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Melody Makers (97 mins.) (Dir. Leslie-Ann Coles)
This documentary captures the birth of rock journalism during the zeitgeist of rock n’ roll and features a largely unseen iconic rock photo archive by Melody Maker magazine’s Chief Contributing Photographer, Barrie Wentzell (1965-1975) to tell of a unique period in music journalism that no longer exists today. Features amazing period photographs plus interviews with Eric Burdon (The Animals), Chris Squire, Steve Howe, and Alan White (Yes), Judy Dyble (Fairport Convention), and many many more luminaries from the music industry. In person: Director Leslie-Ann Coles.
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REVIEW by Casey St. Charnez.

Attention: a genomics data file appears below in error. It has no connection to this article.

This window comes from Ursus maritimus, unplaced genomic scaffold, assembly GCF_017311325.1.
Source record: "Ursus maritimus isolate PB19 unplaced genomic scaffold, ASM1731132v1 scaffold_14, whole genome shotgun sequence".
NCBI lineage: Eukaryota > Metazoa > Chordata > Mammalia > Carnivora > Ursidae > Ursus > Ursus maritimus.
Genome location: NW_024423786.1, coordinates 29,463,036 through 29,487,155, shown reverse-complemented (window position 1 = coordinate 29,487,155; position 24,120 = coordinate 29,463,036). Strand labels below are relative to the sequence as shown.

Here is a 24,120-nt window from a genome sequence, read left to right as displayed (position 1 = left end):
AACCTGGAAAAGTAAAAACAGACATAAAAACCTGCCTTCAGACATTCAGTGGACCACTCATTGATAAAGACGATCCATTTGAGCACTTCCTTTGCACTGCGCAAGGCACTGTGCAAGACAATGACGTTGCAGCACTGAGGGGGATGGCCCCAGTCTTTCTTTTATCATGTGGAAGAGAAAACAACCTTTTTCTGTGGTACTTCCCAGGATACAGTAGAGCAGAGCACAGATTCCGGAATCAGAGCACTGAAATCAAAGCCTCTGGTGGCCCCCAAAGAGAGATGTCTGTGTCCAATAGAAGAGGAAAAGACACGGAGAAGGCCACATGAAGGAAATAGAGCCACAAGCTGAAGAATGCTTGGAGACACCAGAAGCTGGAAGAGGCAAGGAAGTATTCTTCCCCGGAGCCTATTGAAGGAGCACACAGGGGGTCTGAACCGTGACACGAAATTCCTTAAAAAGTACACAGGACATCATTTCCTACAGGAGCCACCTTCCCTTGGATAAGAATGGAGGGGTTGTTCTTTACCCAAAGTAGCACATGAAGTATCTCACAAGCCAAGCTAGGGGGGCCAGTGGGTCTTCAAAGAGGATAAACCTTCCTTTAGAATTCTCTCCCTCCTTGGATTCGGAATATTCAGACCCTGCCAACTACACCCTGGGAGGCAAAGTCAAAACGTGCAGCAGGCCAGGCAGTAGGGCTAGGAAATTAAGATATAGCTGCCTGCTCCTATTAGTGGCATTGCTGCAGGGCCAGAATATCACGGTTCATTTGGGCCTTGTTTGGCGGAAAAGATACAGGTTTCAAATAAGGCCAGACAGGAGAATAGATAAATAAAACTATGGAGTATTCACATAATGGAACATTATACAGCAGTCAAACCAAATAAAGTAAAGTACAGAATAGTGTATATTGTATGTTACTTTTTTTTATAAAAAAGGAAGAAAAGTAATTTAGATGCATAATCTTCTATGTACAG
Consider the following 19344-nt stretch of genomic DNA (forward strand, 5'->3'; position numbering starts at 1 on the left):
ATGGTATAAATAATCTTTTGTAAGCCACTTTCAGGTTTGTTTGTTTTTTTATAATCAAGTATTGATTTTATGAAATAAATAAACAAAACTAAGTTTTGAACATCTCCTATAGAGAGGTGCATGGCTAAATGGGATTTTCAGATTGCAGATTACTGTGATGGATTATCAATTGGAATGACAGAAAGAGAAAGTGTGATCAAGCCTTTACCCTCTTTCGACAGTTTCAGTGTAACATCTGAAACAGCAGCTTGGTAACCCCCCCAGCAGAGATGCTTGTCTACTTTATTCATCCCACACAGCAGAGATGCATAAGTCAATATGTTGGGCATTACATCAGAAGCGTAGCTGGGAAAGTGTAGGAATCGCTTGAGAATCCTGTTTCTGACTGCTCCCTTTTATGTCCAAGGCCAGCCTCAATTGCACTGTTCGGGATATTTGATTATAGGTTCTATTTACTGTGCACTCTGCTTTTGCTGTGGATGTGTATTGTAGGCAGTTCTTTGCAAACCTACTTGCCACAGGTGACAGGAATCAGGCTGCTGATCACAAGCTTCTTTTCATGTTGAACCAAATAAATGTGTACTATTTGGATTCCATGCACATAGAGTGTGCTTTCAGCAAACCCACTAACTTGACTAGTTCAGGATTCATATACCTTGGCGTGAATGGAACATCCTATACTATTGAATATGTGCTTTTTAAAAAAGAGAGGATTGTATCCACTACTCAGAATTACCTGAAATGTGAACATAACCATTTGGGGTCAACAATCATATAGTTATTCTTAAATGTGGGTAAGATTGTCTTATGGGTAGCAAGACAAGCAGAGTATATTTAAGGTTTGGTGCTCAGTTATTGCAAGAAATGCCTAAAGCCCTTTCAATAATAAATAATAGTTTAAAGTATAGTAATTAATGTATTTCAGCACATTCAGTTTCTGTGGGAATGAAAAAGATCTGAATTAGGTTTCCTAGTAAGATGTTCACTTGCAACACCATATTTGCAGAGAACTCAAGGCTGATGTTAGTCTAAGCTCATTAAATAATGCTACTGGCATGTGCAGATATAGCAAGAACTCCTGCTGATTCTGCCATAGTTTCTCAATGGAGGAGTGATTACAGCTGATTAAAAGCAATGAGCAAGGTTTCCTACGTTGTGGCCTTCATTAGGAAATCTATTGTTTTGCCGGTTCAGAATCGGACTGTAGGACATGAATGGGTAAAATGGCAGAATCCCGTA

Melody Maker was a long-lived (1926-2000) British magazine, identified in this rock doc as “the world’s first weekly music publication.” It was born in the flapper era as a trade periodical, similar to Billboard in the U.S, aimed at working musicians who were seeking employment, primarily in dance bands. That focus, on the professionals working in jazz, swing, and pop, lasted four decades. But with the birth of The Beatles, a single cover picture of the Fab Four caused some staff to quit in anger as the magazine morphed into something between Rolling Stone and Tiger Beat. This movie is about that upstart time 50 years ago, an era of “Remington typewriters and notepads,” as one editor wistfully remembers it. Another describes the 60s music scene: “It was like Aladdin’s cave suddenly opened up.” The film is crammed with rarely seen candid shots, drawn largely from chief contributing photographer (1965-75) Barrie Wentzell’s comprehensive archive. Interviews, too, with the likes of Ian Anderson (of Jethro Tull), Eric Burdon (The Animals), plus Alan White, Steve Howe, and Chris Squire (all from Yes). Surprisingly lively for a movie made out of old black-and-white stills and talking heads. As Wentzell concludes, “A fun party. You should have been there. It was great.”